CBG In the Literature — Science is Bringing Cannabis into the Fold as a Powerful Source of Potential Treatments

Cannabinoids are receiving attention in mainstream healthcare literature, as seen in the diverse articles listed in the National Institutes of Health database. In the professional journal Frontiers in Pharmacology (Front Pharmacol. 2018; 9: 632), the authors note the non-psychoactive attributes of CBG and explain that it is abundant in some industrial hemp varieties. The article goes on to explain in detail the current understanding of how CBG interacts with existing CB1 and CB2 receptors in the body and provides a detailed pharmacological explanation of its actions.

Other NIH-listed articles discuss the effects of CBG seen in the laboratory for neuroinflammation, appetite stimulation, stress (adrenaline) reduction, and other concerns. One article notes that there are over seventy phytocannabinoids (cannabinoids derived from plants rather than synthesized in the laboratory) available for research into cannabis, and results so far are full of possibilities. While still in the speculative stage, journal articles have been published on potential beneficial effects on the development of colon cancer (Carcinogenesis 2014 Dec;35(12):2787-97) and nerve protection in Huntington’s Disease (Neurotherapeutics 2015 Jan;12(1):185-99) as well.

CBG Versus CBD

For now, most people are going with observed effects of CBD and CBG which may vary from person to person. CBD has been seen to be of potential help with these:

  • Pain

  • Anxiety and Depression

  • Cancer and Treatment-Related Nausea and Vomiting

  • Nerve Protection in Epilepsy and MS

  • Blood Pressure and Heart Health (possibly by relaxing blood vessels)

  • Other Anecdotal Evidence of Mental Health and Substance Abuse Benefits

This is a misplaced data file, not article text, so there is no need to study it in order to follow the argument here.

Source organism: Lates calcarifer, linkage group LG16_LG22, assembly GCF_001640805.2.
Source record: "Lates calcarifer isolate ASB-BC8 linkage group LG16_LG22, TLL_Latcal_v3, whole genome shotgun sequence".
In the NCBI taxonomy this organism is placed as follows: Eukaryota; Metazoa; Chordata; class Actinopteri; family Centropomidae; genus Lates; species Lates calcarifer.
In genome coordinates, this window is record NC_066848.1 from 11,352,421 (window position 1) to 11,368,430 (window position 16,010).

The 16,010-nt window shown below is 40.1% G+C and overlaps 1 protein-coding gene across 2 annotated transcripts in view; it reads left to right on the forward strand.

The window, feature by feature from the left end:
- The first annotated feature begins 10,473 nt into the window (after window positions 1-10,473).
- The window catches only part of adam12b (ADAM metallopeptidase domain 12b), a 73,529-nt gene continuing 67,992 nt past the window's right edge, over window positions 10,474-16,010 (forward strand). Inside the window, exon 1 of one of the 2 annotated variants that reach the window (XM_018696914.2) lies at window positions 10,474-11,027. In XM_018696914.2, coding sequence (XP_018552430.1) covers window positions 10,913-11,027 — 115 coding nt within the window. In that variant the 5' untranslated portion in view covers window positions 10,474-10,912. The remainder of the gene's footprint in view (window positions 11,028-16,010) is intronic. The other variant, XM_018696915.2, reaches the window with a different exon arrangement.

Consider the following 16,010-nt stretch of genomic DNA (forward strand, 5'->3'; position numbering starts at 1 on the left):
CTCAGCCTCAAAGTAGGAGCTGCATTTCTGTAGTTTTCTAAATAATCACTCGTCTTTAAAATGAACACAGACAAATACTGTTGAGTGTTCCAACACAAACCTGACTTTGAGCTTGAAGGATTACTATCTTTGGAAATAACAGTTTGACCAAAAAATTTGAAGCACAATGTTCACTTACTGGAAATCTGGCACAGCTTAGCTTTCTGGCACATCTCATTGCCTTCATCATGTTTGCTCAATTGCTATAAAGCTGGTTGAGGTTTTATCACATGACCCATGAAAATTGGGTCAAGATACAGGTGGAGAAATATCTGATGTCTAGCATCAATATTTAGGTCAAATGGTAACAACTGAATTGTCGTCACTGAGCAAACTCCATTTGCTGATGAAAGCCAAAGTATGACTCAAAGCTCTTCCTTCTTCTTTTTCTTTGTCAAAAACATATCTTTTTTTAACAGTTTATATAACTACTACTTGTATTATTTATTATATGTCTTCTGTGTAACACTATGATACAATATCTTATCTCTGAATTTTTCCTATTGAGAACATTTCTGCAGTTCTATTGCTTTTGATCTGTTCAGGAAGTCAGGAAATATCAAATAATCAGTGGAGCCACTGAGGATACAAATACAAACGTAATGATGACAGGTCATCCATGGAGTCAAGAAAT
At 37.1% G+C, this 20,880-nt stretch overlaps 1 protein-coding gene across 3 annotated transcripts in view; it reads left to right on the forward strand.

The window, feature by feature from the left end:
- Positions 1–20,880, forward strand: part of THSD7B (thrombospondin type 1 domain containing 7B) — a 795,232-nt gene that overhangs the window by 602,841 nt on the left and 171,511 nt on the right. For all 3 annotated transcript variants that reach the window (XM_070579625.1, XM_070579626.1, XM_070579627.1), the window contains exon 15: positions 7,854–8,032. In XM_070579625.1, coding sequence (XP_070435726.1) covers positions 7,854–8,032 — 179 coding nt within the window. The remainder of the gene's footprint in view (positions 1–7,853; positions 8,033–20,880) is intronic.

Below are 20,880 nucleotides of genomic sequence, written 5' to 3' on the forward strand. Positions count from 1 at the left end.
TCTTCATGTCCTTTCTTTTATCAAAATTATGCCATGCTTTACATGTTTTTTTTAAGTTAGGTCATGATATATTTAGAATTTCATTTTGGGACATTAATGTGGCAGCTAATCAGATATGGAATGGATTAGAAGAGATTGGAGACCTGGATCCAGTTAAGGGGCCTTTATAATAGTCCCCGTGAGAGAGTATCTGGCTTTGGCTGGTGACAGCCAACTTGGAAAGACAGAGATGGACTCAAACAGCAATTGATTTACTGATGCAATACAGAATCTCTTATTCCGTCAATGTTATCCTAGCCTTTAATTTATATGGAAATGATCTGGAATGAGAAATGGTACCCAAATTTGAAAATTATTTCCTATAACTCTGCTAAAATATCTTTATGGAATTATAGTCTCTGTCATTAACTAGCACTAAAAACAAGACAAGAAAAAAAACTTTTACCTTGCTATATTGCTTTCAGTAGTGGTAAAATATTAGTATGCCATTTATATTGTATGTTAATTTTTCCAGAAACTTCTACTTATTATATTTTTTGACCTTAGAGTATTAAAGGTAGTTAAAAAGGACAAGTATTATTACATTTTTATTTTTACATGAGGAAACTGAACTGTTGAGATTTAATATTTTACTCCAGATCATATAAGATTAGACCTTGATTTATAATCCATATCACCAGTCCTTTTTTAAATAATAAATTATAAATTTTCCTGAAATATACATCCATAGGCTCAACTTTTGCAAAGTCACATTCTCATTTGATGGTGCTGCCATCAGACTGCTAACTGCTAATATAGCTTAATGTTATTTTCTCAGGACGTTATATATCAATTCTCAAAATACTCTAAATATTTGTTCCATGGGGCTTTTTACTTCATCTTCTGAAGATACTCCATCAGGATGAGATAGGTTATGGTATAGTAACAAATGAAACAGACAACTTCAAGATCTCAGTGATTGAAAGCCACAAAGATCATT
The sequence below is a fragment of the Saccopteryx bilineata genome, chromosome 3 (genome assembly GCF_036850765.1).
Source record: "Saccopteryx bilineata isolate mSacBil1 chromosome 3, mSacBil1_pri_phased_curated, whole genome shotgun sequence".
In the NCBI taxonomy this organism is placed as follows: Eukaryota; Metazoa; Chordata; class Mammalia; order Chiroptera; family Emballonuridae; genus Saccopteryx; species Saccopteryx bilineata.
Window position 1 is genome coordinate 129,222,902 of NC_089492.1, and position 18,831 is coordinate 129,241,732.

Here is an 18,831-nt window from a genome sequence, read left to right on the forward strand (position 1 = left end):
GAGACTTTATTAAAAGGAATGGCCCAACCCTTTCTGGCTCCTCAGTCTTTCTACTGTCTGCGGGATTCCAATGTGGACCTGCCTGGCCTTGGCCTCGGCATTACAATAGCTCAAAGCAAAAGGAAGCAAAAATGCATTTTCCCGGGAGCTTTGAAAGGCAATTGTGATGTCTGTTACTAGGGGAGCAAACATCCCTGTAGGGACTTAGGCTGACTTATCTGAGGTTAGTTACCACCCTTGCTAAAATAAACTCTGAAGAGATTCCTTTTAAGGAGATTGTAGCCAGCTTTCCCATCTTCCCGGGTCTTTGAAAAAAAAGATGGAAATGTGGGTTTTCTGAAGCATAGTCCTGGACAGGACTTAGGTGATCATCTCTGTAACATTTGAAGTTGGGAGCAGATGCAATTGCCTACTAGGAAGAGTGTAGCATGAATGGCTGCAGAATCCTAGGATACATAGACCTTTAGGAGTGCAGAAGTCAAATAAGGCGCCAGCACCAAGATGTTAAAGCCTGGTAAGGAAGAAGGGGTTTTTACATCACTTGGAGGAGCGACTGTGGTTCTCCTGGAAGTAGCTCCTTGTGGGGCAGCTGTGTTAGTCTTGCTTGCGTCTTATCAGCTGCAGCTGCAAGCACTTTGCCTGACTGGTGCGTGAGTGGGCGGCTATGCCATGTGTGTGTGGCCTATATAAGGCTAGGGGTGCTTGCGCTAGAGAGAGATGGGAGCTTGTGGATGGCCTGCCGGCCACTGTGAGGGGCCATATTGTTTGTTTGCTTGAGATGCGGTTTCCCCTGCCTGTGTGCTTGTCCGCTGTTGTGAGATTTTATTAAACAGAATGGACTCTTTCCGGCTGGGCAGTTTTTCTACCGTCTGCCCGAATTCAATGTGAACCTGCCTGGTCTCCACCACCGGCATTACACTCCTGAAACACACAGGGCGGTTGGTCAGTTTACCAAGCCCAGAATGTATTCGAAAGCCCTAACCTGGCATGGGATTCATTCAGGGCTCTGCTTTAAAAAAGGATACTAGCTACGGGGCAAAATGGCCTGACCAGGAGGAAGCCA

• Possible Benefits in Prevention of Cancer Growth and Diabetes

CBG appears to provide many of these benefits and also, as mentioned above, specific possible help with Huntington’s disease, cancer growth, and appetite loss. CBG has also been associated with:

  • Antibacterial Effects

  • Internal Eye Pressure Reduction (Glaucoma)

  • Bladder Dysfunction

Research is still in its infancy, and the effects of cannabinoids on the body’s extensive existing receptors suggest that there will be many exciting discoveries and confirmation of traditional reports of cannabis effects — and in products that have little or no THC, especially in the case of CBG.

CBD and CBG Extraction

CBD is derived and purified through an extraction and distillation process that uses commercially available equipment. It can be derived from regular cannabis or hemp, which is low-THC cannabis (0.3 percent THC or less). Though the CBG extraction process is similar, CBD is usually present at levels of ten percent or more in hemp, while CBG, due to the chemical processes in cannabis plant growth, may only be available in quantities less than one percent by harvest time.

Photo by: Matthew Sichkaruk

Is CBD Still the Right Choice for Some Uses?

Since CBD is easily available and lower cost than CBG, it is a good starting point for cannabinoid-based treatment. CBG may have higher potential, and should definitely be considered as the next step if expected results from CBD aren’t seen. Keep an eye out for future CBG news, and for further cannabinoid research results in this new and exciting field.